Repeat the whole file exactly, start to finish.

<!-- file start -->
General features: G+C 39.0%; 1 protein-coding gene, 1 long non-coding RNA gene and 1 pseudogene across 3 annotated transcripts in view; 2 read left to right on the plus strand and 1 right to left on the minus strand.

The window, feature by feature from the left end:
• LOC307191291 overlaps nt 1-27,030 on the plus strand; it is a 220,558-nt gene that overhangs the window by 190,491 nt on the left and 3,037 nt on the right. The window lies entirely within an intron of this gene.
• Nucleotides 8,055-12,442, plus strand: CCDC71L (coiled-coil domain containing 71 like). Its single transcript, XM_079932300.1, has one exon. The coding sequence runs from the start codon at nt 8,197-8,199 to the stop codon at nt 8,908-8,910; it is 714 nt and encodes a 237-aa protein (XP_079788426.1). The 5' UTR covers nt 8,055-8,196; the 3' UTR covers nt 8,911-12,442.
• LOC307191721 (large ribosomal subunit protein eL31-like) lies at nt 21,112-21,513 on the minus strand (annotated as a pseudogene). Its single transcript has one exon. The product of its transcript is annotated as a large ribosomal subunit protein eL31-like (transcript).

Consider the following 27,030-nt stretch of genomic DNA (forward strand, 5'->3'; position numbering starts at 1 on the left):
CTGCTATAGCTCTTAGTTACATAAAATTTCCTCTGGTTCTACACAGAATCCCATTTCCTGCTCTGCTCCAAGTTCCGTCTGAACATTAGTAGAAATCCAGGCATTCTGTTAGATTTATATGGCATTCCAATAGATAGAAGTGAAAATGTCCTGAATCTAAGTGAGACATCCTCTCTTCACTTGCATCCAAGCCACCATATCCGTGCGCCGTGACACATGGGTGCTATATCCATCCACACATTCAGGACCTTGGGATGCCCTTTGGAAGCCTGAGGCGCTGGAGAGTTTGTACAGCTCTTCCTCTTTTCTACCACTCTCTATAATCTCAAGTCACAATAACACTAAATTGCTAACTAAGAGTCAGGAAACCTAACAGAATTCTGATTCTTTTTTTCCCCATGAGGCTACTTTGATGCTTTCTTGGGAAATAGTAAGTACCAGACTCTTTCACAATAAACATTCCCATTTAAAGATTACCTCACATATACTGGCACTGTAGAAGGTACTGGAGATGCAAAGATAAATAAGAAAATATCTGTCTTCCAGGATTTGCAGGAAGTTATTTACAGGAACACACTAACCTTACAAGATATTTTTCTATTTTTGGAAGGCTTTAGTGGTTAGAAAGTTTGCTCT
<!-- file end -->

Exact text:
General features: G+C 39.0%; 1 protein-coding gene, 1 long non-coding RNA gene and 1 pseudogene across 3 annotated transcripts in view; 2 read left to right on the plus strand and 1 right to left on the minus strand.

The window, feature by feature from the left end:
• LOC307191291 overlaps nt 1-27,030 on the plus strand; it is a 220,558-nt gene that overhangs the window by 190,491 nt on the left and 3,037 nt on the right. The window lies entirely within an intron of this gene.
• Nucleotides 8,055-12,442, plus strand: CCDC71L (coiled-coil domain containing 71 like). Its single transcript, XM_079932300.1, has one exon. The coding sequence runs from the start codon at nt 8,197-8,199 to the stop codon at nt 8,908-8,910; it is 714 nt and encodes a 237-aa protein (XP_079788426.1). The 5' UTR covers nt 8,055-8,196; the 3' UTR covers nt 8,911-12,442.
• LOC307191721 (large ribosomal subunit protein eL31-like) lies at nt 21,112-21,513 on the minus strand (annotated as a pseudogene). Its single transcript has one exon. The product of its transcript is annotated as a large ribosomal subunit protein eL31-like (transcript).

Consider the following 27,030-nt stretch of genomic DNA (forward strand, 5'->3'; position numbering starts at 1 on the left):
CTGCTATAGCTCTTAGTTACATAAAATTTCCTCTGGTTCTACACAGAATCCCATTTCCTGCTCTGCTCCAAGTTCCGTCTGAACATTAGTAGAAATCCAGGCATTCTGTTAGATTTATATGGCATTCCAATAGATAGAAGTGAAAATGTCCTGAATCTAAGTGAGACATCCTCTCTTCACTTGCATCCAAGCCACCATATCCGTGCGCCGTGACACATGGGTGCTATATCCATCCACACATTCAGGACCTTGGGATGCCCTTTGGAAGCCTGAGGCGCTGGAGAGTTTGTACAGCTCTTCCTCTTTTCTACCACTCTCTATAATCTCAAGTCACAATAACACTAAATTGCTAACTAAGAGTCAGGAAACCTAACAGAATTCTGATTCTTTTTTTCCCCATGAGGCTACTTTGATGCTTTCTTGGGAAATAGTAAGTACCAGACTCTTTCACAATAAACATTCCCATTTAAAGATTACCTCACATATACTGGCACTGTAGAAGGTACTGGAGATGCAAAGATAAATAAGAAAATATCTGTCTTCCAGGATTTGCAGGAAGTTATTTACAGGAACACACTAACCTTACAAGATATTTTTCTATTTTTGGAAGGCTTTAGTGGTTAGAAAGTTTGCTCT